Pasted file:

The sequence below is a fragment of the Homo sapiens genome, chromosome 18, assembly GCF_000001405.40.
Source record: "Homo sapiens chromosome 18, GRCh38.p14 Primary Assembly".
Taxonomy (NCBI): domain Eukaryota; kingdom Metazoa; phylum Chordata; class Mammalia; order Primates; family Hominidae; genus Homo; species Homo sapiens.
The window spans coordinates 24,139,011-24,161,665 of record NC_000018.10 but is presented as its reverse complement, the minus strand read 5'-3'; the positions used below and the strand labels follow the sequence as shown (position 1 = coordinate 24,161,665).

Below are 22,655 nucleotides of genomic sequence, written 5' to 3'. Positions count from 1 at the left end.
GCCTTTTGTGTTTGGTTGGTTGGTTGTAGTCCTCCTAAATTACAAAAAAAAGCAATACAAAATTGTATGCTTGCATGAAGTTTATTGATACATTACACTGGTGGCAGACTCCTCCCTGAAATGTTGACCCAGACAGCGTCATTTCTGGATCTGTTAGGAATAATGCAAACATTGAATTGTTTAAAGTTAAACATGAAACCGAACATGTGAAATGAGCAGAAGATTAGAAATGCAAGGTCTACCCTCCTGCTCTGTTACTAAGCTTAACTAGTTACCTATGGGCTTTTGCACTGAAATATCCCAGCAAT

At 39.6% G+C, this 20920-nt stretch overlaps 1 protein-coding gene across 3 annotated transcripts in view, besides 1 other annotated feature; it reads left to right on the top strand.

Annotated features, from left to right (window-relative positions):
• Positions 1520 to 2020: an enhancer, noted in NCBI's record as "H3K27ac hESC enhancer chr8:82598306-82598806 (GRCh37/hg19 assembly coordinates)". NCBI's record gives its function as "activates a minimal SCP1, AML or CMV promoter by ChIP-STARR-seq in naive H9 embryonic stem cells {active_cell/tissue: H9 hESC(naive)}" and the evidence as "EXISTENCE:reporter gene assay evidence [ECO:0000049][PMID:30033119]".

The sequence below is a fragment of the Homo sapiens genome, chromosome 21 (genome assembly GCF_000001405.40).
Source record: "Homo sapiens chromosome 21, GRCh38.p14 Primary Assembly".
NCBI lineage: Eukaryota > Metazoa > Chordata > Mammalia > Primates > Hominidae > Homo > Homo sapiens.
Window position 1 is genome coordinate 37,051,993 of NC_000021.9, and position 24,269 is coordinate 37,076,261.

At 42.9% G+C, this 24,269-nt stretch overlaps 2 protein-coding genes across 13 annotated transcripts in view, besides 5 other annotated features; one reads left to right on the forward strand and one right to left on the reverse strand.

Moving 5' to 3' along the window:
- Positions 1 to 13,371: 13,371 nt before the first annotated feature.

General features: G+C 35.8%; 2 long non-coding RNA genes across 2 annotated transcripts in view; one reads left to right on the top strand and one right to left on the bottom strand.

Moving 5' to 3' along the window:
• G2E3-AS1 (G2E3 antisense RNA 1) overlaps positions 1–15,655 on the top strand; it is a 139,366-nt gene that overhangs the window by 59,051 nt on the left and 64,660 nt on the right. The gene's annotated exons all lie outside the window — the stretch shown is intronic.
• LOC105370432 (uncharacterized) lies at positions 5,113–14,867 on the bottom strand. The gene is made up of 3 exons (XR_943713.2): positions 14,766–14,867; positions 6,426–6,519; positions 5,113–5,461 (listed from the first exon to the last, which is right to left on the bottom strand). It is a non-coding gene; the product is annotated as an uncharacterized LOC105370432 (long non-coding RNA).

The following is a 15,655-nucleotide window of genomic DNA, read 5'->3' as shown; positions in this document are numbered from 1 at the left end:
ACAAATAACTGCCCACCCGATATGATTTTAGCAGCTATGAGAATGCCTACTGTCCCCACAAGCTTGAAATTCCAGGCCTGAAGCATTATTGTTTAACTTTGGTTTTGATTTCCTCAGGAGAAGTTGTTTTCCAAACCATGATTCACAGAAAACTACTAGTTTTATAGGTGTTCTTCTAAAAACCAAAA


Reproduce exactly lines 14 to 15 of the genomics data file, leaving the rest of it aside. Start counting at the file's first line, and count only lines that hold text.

At 42.9% G+C, this 24,269-nt stretch overlaps 2 protein-coding genes across 13 annotated transcripts in view, besides 5 other annotated features; one reads left to right on the forward strand and one right to left on the reverse strand.

Moving 5' to 3' along the window: